Last week, a New Zealand company received the first multi-million-dollar foreign investment in the archipelago nation’s nascent cannabis industry. And with a referendum on the general legalization of cannabis on track for next year, hopes are high.
The New Zealand Herald reported that newly established Pure Cann New Zealand— which counts former Air New Zealand boss Rob Fyfe as its executive chair — has secured $6 million from Australia’s Cann Group for a 20% stake. Cann Group was the first company to win a cultivation license in Australia, which has had a medical marijuana program since 2016. Cann Group is itself is 20% owned by Aurora Cannabis, one of Canada’s biggest licensed producers.
The funds are to be transferred in stages as New Zealand unfolds its new regulation regime for medical marijuana cultivations, with approval for a cultivation facility anticipated this year. Prospects could soar if voters approve cannabis legalization in next year’s referendum, which the Labour Party government agreed to as a condition of a “confidence and supply” deal with the Green Party. Cann Group has the option to increase its share to 30%.
This development comes five months after the government both passed a medical marijuana law and committed to
Police Seizures of Cannabis Are Up in New Zealand
In some counterintuitive news, just as the Cann Group investment story broke, Stuff.co.nz reported that New Zealand’s police “had a bumper haul of cannabis last year.” Figures released to Stuff under the Official Information Act revealed that officers confiscated almost 800,000 grams of harvested cannabis in 2018, with a claimed total “street value” of more than $15 million — surpassing the totals for the previous three years.
The number of confiscated plants did decrease, dropping to about 45,000 from some 180,000 in 2015. The number of people appearing before district courts on cannabis charges also dropped — leading the New Zealand Drug Foundation to describe the situation as “decriminalization by stealth.” But seizures of harvested bud jumped, with the illicit cultivation hubs being named as Waikato, Bay of Plenty and Northland, all on the North Island.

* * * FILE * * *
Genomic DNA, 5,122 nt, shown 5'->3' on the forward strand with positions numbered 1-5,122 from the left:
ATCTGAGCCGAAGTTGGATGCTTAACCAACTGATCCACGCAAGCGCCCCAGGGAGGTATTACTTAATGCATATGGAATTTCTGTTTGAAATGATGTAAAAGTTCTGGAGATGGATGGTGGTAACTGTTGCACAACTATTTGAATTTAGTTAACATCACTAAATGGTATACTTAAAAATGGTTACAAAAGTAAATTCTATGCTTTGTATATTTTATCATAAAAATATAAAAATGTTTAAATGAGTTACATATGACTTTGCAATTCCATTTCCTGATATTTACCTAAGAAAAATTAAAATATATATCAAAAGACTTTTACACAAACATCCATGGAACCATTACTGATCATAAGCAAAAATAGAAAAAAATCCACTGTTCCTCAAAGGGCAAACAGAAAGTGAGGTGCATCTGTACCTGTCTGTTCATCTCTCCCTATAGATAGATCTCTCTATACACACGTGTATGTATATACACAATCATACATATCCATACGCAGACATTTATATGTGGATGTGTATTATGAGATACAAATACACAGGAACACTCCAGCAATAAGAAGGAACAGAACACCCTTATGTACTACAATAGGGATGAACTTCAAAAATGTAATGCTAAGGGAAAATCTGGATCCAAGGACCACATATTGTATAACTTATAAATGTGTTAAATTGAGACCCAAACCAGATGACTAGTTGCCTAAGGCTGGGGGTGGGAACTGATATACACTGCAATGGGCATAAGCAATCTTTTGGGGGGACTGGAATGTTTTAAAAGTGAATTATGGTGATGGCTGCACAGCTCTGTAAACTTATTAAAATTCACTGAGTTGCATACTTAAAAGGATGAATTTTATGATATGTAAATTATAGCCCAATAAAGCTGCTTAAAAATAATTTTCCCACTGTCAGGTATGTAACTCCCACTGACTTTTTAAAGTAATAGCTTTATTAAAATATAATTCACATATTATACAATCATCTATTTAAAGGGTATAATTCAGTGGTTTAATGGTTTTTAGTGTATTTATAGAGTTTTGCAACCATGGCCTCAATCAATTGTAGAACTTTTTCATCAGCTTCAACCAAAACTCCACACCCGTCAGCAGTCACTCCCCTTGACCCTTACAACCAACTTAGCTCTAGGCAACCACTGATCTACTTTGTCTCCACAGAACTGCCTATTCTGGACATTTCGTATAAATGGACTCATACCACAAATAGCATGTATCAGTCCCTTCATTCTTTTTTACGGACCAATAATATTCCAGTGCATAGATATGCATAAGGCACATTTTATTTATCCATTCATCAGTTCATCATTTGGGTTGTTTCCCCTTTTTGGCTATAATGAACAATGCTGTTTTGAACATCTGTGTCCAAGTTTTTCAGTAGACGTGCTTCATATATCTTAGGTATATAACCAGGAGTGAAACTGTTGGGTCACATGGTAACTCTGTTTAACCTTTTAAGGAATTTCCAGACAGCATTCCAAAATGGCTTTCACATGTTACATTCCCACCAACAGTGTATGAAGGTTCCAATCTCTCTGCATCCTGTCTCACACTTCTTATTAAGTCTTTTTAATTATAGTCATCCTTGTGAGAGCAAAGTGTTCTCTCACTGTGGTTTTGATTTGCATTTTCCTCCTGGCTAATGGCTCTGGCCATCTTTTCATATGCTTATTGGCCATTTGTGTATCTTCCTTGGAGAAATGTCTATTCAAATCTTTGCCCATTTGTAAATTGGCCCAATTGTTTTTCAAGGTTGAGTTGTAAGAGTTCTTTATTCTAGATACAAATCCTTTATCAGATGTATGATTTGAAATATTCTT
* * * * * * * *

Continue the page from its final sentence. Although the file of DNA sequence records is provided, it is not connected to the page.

Detective Superintendent Greg Williams of the New Zealand Police told Stuff that officers are still putting “significant resources” into hunting out large-scale cannabis grows, which he said are “predominantly associated with organized crime.”
In all-too-familiar prohibitionist verbiage, he added: “Cannabis, particularly its manufacture, distribution and supply, continues to be an important focus for police given its links to organized crime and the harm it causes in our communities. Cultivation remains an important part of illicit drug supply in New Zealand for gangs and organized crime.”
Balking on the Legalization Referendum?
The prohibitionist lobby is already hard at work trying to turn public opinion ahead of next year’s vote. Stuff also reported last week that the conservative group Family First released a “shock poll,” conducted for the group by reputable market research firm Curia, with just 18% of respondents supporting “lifting restrictions” on recreational cannabis use. Yet this was in dramatic contrast to the 65% supporting legalization or decriminalization of personal use in a poll by the same firm in 2017.
This appears to be a study in how surveys get the results they want by how they craft the questions. The Family First poll also included several questions seemingly designed to prejudice the outcome of the “lifting restrictions” question. These included: “Are tobacco companies pushing for cannabis legalization?” and “Do you think that drivers using cannabis are more likely or less likely to cause accidents?”
More disconcertingly, One News reported earlier in April on an uninspiring exchange in Parliament, when the conservative National Party‘s Paula Bennett questioned Prime Minister Jacinda Ardern on details of what will be proposed in the upcoming referendum — and the process for making it happen in a legally binding manner.
“When will the cannabis referendum bill be introduced to the House?” Bennett asked. Ardern replied in classically noncommittal terms: “The question as to whether or not there would be a bill more broadly, that’s something that will be announced once Cabinet has finalized its decisions.”
Next asked if she could confirm whether legislation needs to be passed approving the referendum in order for it to be binding, Ardern again responded by punting to her cabinet: “Once Cabinet has finalized its decisions, we will be making announcements to the degree of detail.”
One News reported on May 2 that the Justice Ministry is preparing to hand in its proposal for the shape of the referendum question to the full cabinet next week.
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